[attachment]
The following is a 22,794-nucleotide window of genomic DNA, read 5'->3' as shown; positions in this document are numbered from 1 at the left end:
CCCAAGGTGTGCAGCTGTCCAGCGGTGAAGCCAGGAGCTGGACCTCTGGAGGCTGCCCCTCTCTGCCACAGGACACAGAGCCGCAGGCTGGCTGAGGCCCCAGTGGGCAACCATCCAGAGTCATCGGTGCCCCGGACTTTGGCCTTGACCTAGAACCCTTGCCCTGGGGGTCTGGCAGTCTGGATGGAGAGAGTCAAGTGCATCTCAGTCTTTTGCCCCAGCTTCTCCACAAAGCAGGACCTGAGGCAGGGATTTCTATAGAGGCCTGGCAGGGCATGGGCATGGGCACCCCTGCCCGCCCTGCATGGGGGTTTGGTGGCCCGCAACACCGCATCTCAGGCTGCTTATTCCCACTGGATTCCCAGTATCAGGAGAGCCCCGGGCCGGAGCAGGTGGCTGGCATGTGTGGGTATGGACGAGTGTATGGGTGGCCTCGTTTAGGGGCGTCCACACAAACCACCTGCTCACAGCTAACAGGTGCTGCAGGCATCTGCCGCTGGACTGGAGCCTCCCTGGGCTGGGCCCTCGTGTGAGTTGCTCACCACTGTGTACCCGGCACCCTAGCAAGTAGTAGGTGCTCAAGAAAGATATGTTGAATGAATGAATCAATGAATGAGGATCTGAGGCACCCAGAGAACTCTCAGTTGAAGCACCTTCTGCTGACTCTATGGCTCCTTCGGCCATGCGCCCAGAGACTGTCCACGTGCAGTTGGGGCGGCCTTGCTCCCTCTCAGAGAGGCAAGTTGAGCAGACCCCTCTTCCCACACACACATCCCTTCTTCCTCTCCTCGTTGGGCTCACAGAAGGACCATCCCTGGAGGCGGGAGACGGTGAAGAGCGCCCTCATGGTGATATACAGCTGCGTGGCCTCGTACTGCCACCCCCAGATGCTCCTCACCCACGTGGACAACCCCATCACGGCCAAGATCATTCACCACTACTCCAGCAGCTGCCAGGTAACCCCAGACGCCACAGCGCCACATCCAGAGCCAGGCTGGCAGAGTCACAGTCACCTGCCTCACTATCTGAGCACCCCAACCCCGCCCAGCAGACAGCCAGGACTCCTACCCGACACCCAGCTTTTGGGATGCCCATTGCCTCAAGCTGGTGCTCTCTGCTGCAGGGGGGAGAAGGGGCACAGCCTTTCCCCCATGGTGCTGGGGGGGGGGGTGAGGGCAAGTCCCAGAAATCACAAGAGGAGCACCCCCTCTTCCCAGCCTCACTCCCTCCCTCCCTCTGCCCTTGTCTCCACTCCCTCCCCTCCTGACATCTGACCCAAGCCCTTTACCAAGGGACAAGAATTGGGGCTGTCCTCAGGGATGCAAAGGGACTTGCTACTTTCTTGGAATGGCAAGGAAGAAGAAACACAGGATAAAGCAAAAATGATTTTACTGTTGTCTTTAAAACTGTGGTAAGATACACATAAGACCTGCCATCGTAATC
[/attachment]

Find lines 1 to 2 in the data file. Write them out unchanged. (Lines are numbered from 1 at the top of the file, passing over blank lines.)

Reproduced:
The following is a 22,794-nucleotide window of genomic DNA, read 5'->3' as shown; positions in this document are numbered from 1 at the left end:
CCCAAGGTGTGCAGCTGTCCAGCGGTGAAGCCAGGAGCTGGACCTCTGGAGGCTGCCCCTCTCTGCCACAGGACACAGAGCCGCAGGCTGGCTGAGGCCCCAGTGGGCAACCATCCAGAGTCATCGGTGCCCCGGACTTTGGCCTTGACCTAGAACCCTTGCCCTGGGGGTCTGGCAGTCTGGATGGAGAGAGTCAAGTGCATCTCAGTCTTTTGCCCCAGCTTCTCCACAAAGCAGGACCTGAGGCAGGGATTTCTATAGAGGCCTGGCAGGGCATGGGCATGGGCACCCCTGCCCGCCCTGCATGGGGGTTTGGTGGCCCGCAACACCGCATCTCAGGCTGCTTATTCCCACTGGATTCCCAGTATCAGGAGAGCCCCGGGCCGGAGCAGGTGGCTGGCATGTGTGGGTATGGACGAGTGTATGGGTGGCCTCGTTTAGGGGCGTCCACACAAACCACCTGCTCACAGCTAACAGGTGCTGCAGGCATCTGCCGCTGGACTGGAGCCTCCCTGGGCTGGGCCCTCGTGTGAGTTGCTCACCACTGTGTACCCGGCACCCTAGCAAGTAGTAGGTGCTCAAGAAAGATATGTTGAATGAATGAATCAATGAATGAGGATCTGAGGCACCCAGAGAACTCTCAGTTGAAGCACCTTCTGCTGACTCTATGGCTCCTTCGGCCATGCGCCCAGAGACTGTCCACGTGCAGTTGGGGCGGCCTTGCTCCCTCTCAGAGAGGCAAGTTGAGCAGACCCCTCTTCCCACACACACATCCCTTCTTCCTCTCCTCGTTGGGCTCACAGAAGGACCATCCCTGGAGGCGGGAGACGGTGAAGAGCGCCCTCATGGTGATATACAGCTGCGTGGCCTCGTACTGCCACCCCCAGATGCTCCTCACCCACGTGGACAACCCCATCACGGCCAAGATCATTCACCACTACTCCAGCAGCTGCCAGGTAACCCCAGACGCCACAGCGCCACATCCAGAGCCAGGCTGGCAGAGTCACAGTCACCTGCCTCACTATCTGAGCACCCCAACCCCGCCCAGCAGACAGCCAGGACTCCTACCCGACACCCAGCTTTTGGGATGCCCATTGCCTCAAGCTGGTGCTCTCTGCTGCAGGGGGGAGAAGGGGCACAGCCTTTCCCCCATGGTGCTGGGGGGGGGGGTGAGGGCAAGTCCCAGAAATCACAAGAGGAGCACCCCCTCTTCCCAGCCTCACTCCCTCCCTCCCTCTGCCCTTGTCTCCACTCCCTCCCCTCCTGACATCTGACCCAAGCCCTTTACCAAGGGACAAGAATTGGGGCTGTCCTCAGGGATGCAAAGGGACTTGCTACTTTCTTGGAATGGCAAGGAAGAAGAAACACAGGATAAAGCAAAAATGATTTTACTGTTGTCTTTAAAACTGTGGTAAGATACACATAAGACCTGCCATCGTAATC